A story journey: Tales of Santa’s lost deer

Santa’s lost deer under close watch


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Queensland's Feral Deer Management Strategy is entering its final year in 2018.

Queensland's Feral Deer Management Strategy is entering its final year in 2018.

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With Christmas time upon us, we explore the 'Friend or Foe' situation with Santa's lost feral deer in Queensland.

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Santa’s lost feral deer have been under close watch by Queensland’s biosecurity department for the past four years.

Now, Biosecurity Queensland is undertaking a trial of infrared technology to determine whether it could be used in broadly surveying the state’s feral deer populations. Queensland’s Department of Agriculture is also conducting research to examine monitoring techniques, control strategies and community views about feral deer to help future management.

With the Queensland Feral Deer Management Strategy entering its final year in 2018 it appears to be achieving some success. DAF launched the initiative in 2013 to manage agricultural, environmental and social impacts caused by the four species of feral deer across our state.

In western Queensland, Red deer are being monitored by a remote camera research project to determine the local population size. 

Meanwhile, the Brisbane City Council has reported a 31 per cent drop in complaints year-on-year relating to feral deer, while Ipswich Regional Council said they currently don’t have any public issue relating to feral deer around the Mt Crosby region and haven’t experienced an increase in feral deer reports throughout 2017.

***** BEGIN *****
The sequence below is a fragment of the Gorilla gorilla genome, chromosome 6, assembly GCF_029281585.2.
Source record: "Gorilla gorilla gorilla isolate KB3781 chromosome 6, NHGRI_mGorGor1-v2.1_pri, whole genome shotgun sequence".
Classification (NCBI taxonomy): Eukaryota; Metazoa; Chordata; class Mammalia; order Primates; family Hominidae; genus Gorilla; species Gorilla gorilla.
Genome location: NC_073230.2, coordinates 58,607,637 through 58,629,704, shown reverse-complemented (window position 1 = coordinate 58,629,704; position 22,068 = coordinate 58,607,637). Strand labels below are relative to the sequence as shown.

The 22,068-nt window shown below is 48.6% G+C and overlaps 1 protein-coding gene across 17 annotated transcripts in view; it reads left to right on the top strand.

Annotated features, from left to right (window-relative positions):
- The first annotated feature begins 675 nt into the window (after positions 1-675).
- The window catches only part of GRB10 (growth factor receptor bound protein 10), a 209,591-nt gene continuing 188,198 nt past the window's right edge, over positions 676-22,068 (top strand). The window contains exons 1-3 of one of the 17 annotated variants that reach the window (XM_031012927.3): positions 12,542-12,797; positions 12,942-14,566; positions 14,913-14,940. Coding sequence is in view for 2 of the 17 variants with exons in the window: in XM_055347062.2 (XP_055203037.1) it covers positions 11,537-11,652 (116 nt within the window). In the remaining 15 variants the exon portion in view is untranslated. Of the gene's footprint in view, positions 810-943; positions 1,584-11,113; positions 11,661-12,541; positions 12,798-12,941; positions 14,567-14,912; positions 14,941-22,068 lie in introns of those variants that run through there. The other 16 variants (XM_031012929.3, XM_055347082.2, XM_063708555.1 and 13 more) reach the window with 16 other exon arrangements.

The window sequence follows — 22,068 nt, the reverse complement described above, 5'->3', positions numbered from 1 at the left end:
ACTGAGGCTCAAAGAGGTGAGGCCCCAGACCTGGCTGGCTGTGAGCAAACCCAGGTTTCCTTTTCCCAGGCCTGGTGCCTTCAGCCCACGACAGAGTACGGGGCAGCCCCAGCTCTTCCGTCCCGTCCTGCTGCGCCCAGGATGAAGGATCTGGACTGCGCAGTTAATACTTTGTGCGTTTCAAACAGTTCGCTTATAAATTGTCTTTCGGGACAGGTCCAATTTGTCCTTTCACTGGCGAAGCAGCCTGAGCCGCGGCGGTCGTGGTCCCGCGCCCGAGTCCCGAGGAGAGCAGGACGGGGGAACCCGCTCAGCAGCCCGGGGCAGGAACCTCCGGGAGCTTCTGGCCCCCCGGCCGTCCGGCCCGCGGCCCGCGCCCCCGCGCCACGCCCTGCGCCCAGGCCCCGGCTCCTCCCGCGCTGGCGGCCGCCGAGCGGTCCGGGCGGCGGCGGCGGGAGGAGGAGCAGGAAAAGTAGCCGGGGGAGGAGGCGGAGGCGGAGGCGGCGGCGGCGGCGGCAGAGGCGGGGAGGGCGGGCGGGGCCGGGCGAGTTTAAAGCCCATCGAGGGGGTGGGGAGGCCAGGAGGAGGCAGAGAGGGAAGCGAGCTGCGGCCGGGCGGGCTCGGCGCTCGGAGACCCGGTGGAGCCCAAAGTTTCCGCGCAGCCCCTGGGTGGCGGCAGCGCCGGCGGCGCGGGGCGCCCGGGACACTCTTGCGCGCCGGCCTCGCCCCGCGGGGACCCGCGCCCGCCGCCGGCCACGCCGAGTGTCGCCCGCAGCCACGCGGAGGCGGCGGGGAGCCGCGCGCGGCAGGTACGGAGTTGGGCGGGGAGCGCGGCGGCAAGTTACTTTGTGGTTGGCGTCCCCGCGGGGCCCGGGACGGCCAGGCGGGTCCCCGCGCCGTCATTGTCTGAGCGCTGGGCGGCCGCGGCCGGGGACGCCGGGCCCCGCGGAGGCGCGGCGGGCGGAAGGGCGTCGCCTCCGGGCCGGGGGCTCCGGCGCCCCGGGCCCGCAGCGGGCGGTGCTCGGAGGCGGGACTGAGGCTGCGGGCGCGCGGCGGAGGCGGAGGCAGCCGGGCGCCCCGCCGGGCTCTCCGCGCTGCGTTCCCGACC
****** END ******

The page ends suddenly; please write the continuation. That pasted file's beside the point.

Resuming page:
Map of feral deer distribution in Queensland. Picture: DAF.

Map of feral deer distribution in Queensland. Picture: DAF.

While the idea of Santa’s sleigh pulling reindeer, helped by the ever-cute Bambi cartoon, make them an aesthetically pleasing idea, feral deer have the potential to cause significant environmental degradation, damage crops and carry diseases that affect livestock. And a Biosecurity Queensland spokesperson said the primary responsibility for controlling feral deer rests with landowners.

“Under legislation, all landholders (including the state government) are responsible for the control of Class 2 feral deer on lands that they manage,” a DAF spokesperson said.

Read more Tales of Santa’s Lost Deer

Vegetation response to feral deer exclusion over an 8 year period at the Royal National Park in New South Wales. Picture: DAF.

Vegetation response to feral deer exclusion over an 8 year period at the Royal National Park in New South Wales. Picture: DAF.

“Landholders in or adjacent to environmentally significant areas may have a responsibility to control Class 3 species if directed by a local government that reasonably believes the species are affecting the environmentally significant area.”

Landholder who are directed by local councils to control deer and don’t comply can face a fine of up to $44,000, while anyone introducing deer species currently not found in Queensland could be penalised up to $88,000.

The story A story journey: Tales of Santa’s lost deer first appeared on Queensland Country Life.

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